Fact-challenged Democratic socialist darling Brooklyn Julia Salazar (D-Brooklyn) has been in public office for nearly a year — but she still hasn’t secured a district office to meet her constituents.
Salazar’s website lists her “temporary” district office as 250 Broadway in downtown Manhattan — which is the state office building across from City Hall.
That’s quite a ways from portions of her 18th senatorial district, which runs from Greenpoint and Williamsburg to Bushwick, Cypress Hill and parts of Bedford-Stuyvesant, Brownsville and East New York.
A trail of controversy dogged Salazar on the campaign trail last year, when it was revealed she misrepresented her education, her religious background, her birthplace and her economic status, dipping into a trust fund to help finance her campaign.
But she still trounced 8-term veteran Dilan despite the scandals.
Now, Salazar is blaming the lengthy delay in renting an office on fiscal and bureaucratic rules in the state Senate, as well as finding a space that is compliant with the Americans with Disability Act, according to an interview with Kings County Politics.
“Whenever we find spaces — and we’ve found a lot — they have not met the pretty strict requirements, budget-wise and otherwise, of the Senate,” she told the news site.
“In every scenario, I’m a legislator – I’m not able to directly negotiate with a landlord. They negotiate directly with the state, and it typically is a long process. A lot of new incumbents have been dealing with this; the bureaucracy of it is frustrating.”
Her predecessor, former Sen. Martin Dilan whom she defeated in last year’s Democratic primary, said high rental costs in the district are a problem. But he said going nearly a year without a district office is unacceptable.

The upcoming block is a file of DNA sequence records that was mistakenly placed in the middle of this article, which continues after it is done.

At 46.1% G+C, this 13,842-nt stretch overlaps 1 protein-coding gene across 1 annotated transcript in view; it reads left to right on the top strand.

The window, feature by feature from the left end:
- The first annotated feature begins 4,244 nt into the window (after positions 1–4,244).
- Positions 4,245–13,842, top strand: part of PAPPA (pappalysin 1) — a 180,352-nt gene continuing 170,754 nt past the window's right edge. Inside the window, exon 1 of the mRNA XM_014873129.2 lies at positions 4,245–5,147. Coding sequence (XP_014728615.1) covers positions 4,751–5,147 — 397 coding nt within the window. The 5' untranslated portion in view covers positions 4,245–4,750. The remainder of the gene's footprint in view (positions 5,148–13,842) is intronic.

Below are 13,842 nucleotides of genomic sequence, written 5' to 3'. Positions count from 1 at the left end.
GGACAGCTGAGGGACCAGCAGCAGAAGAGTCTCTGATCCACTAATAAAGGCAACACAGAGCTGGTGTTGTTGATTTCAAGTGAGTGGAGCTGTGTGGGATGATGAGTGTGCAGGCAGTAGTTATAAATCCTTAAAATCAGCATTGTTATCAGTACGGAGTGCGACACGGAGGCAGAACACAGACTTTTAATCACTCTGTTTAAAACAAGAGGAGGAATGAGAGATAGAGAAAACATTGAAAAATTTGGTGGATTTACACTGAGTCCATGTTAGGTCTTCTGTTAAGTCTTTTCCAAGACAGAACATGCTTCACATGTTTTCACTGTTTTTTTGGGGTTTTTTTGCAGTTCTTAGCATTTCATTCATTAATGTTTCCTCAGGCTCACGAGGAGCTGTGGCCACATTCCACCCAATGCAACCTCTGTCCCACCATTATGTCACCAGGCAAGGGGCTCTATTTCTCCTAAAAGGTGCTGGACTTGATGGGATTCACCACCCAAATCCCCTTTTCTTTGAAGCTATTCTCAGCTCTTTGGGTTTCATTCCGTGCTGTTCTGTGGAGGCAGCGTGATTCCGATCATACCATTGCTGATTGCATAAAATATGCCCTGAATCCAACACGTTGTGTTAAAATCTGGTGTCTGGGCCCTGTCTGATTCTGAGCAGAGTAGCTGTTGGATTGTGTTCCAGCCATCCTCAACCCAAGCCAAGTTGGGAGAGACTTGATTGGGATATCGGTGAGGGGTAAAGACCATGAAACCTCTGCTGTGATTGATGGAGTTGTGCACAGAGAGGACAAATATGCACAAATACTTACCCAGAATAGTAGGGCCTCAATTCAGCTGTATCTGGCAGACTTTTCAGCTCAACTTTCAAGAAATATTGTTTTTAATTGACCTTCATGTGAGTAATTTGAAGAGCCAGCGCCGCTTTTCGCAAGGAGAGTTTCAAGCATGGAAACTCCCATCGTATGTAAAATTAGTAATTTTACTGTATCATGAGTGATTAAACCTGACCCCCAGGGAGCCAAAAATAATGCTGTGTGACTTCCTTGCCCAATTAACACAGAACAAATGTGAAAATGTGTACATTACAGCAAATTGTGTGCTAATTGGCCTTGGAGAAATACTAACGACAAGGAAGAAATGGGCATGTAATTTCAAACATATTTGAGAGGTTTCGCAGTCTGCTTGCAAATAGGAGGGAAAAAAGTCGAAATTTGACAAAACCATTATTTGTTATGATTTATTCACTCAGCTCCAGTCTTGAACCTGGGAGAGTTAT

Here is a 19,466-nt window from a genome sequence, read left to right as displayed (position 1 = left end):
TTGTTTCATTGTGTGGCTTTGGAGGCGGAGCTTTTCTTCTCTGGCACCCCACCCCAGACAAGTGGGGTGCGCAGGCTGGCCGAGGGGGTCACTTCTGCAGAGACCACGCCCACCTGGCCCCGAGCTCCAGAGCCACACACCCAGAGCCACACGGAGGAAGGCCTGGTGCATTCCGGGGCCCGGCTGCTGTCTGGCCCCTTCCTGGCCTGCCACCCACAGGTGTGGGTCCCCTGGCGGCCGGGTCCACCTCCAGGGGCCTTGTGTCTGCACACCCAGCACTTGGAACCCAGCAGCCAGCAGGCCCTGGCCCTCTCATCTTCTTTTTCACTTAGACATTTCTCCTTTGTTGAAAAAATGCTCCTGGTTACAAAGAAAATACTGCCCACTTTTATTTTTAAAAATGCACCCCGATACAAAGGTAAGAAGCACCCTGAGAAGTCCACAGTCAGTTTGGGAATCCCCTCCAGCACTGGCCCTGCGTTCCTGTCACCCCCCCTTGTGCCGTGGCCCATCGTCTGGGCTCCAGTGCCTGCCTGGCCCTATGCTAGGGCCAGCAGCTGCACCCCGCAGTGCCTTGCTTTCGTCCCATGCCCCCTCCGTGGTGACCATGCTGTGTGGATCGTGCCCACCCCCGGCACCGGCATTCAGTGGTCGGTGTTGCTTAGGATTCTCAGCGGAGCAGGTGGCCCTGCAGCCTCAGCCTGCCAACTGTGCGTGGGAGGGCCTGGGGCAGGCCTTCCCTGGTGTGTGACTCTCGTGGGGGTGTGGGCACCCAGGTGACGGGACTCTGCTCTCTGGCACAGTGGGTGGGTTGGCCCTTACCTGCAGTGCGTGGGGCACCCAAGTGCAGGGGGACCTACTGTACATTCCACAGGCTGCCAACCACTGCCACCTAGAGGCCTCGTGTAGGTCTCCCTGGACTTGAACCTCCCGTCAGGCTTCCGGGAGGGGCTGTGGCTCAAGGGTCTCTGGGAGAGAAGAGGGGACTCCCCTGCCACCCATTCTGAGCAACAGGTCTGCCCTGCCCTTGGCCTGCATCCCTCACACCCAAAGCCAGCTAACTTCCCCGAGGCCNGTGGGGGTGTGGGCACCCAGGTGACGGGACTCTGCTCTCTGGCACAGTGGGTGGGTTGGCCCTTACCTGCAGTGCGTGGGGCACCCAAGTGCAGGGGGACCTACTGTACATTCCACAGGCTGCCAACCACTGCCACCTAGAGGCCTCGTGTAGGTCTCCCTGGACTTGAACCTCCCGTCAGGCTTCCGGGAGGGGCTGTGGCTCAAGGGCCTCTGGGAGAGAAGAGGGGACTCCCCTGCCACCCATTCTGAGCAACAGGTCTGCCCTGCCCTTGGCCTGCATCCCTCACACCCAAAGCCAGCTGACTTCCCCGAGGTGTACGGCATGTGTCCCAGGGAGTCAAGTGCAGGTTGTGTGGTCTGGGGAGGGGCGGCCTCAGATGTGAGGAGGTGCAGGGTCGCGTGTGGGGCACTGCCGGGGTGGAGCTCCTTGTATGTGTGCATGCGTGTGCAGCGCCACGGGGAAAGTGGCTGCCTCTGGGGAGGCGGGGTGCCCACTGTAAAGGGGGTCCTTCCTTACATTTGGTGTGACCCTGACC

Dilan said he always had a district office during his 16-year tenure.
“Salazar should have a district office. There’s no excuse not to have a district office,” Dilan said.
“Salazar is going to have to step it up. She had a campaign office in the district last year. She should have a district office.”
Salazar insisted she’s not ignoring her constituents.
Salazar spokesman Michael Carter said constituent services were provided from February through August from 9 a.m. to 5 p.m. through two different temporary offices at 1068 Broadway and South First in the district).
“We rented these offices without using any Senate resources. After we had to close our Williamsburg temporary office due to the expense, we have been holding regular constituent service office hours in libraries around the district,” Carter said.
He also said the senator and her staff do constituent house calls on Mondays as needed.
Each senator is provided $40,000 a year for office rent, which comes to $3,300 a month. Other rookie senators have secured office space.
A spokesman for Senate Democratic Majority Leader Andrew Stewart Cousins said the delay in finding a district office lies is not Salazar’s fault.
“The responsibility for finding an Office is with the Senate not the Senator and she has done everything she can to find a proper office,” said Senate Majority spokesman Mike Murphy.
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